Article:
Happy Mother’s Day, all you funky mamas! Since the best gift for me would be curled up with a good book today, while others fetch me coffee and meals, it’s only fitting to have this feature today.
Reaching back to childhood for today’s beloved book:
Sara Crewe, an exceptionally intelligent and imaginative student at Miss Minchin’s Select Seminary for Young Ladies, is devastated when her adored, indulgent father dies. Now penniless and banished to a room in the attic, Sara is demeaned, abused, and forced to work as a servant. How this resourceful girl’s fortunes change again is at the center of A Little Princess, one of the best-loved stories in all of children’s literature.
Why I Love It:
When I was a child, I loved stories about kids who ran away to make it on their own, or books where all the grown ups were mysteriously killed leaving kids to fend for themselves. Before you shake your head at the not-even-subtextual desires this must have indicated on my part, I actually had a super happy childhood.
The truly ironic part of me loving these stories is that I would have lasted about five seconds without heat and a fully stocked fridge. (I’m sure my husband is probably doubled over with laughter right now and saying, “yeah like that’s past tense.”) So it’s pretty funny that one of my favourite kids’ stories involved being caught up in the saga of a poor little orphan girl who ends up as a scullery maid before having her fortunes restored.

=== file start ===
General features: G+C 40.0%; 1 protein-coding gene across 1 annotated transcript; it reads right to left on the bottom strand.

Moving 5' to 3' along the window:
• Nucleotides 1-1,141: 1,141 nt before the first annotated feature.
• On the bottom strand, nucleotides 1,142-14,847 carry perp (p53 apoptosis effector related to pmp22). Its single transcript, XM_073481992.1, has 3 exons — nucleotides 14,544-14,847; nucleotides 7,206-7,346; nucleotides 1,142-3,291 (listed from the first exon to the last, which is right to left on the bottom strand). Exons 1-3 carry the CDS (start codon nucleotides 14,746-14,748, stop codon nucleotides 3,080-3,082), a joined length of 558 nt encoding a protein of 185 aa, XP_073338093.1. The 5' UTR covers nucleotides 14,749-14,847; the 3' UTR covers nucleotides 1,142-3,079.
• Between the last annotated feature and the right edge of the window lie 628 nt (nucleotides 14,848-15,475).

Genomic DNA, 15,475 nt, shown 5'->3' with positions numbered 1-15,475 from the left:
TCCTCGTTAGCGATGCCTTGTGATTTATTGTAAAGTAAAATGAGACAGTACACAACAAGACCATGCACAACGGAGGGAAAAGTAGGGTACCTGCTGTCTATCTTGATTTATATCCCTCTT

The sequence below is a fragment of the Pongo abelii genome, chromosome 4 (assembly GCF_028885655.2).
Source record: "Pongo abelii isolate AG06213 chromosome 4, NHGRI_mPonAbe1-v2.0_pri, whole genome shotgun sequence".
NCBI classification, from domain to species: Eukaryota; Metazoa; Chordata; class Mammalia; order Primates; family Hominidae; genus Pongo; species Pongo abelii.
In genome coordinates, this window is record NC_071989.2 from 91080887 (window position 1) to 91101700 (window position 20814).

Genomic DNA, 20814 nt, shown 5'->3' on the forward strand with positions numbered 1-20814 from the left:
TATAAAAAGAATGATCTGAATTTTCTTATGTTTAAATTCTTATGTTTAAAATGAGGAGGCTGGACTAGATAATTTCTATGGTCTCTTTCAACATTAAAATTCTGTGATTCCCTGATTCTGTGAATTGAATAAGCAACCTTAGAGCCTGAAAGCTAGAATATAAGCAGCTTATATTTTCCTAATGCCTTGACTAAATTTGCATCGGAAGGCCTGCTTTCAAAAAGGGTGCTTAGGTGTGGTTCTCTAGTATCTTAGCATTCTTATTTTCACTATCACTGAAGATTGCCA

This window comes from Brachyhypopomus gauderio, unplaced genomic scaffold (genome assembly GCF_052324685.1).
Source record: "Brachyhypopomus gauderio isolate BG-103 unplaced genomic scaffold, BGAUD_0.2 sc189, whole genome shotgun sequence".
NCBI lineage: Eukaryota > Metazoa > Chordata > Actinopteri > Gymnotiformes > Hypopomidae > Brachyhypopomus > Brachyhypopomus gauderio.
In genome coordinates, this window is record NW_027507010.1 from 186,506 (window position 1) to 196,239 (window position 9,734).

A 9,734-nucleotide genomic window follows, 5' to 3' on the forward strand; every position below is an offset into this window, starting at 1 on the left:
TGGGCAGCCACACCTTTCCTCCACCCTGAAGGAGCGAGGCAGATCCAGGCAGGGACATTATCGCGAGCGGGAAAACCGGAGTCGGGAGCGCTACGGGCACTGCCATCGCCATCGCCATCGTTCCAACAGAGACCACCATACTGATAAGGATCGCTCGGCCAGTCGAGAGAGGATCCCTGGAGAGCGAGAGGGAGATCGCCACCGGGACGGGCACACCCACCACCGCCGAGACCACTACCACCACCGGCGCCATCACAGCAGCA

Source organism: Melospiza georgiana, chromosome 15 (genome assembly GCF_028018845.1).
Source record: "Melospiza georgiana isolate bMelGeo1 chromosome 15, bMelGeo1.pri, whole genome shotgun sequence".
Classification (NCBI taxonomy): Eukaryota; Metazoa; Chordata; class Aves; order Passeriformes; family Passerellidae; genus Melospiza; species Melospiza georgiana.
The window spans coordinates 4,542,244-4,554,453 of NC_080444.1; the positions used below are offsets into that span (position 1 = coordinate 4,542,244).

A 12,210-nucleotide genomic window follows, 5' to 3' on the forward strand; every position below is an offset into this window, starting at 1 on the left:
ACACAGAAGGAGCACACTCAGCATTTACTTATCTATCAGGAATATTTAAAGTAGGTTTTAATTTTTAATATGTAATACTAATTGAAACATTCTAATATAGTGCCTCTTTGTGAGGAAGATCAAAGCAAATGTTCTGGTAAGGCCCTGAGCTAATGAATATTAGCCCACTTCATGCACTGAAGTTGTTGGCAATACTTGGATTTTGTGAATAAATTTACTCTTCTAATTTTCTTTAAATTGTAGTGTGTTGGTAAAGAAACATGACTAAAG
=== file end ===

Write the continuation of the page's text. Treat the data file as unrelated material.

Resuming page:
This is where my husband also snorts and notes that it’s all in the title. And not in an ironic way.
Because despite the fact that I’d have succumbed to a wasting disease or thrown myself out of my shabby servant’s garret after about a week, I did love this book. Poor Sara. She was so plucky in the face of her hardship. So kind. So imaginative. So good. Actually, blech, her goodness was a bit hard to stomach. And now that I remember it more clearly, there are definitely class and race issues in this story.
Huh. Amazing what one starts to recall once the nostalgic sheen has rubbed off. Well, warts and all, this was a beloved book to me at one point in my life. So despite whatever it may have said about me as a bourgie little princess romanticizing poverty and fetishizing Indian culture, I’m sticking with this post.
I’d love to hear what beloved books from your childhood, you find yourself looking at with different eyes these days. Something to think about.
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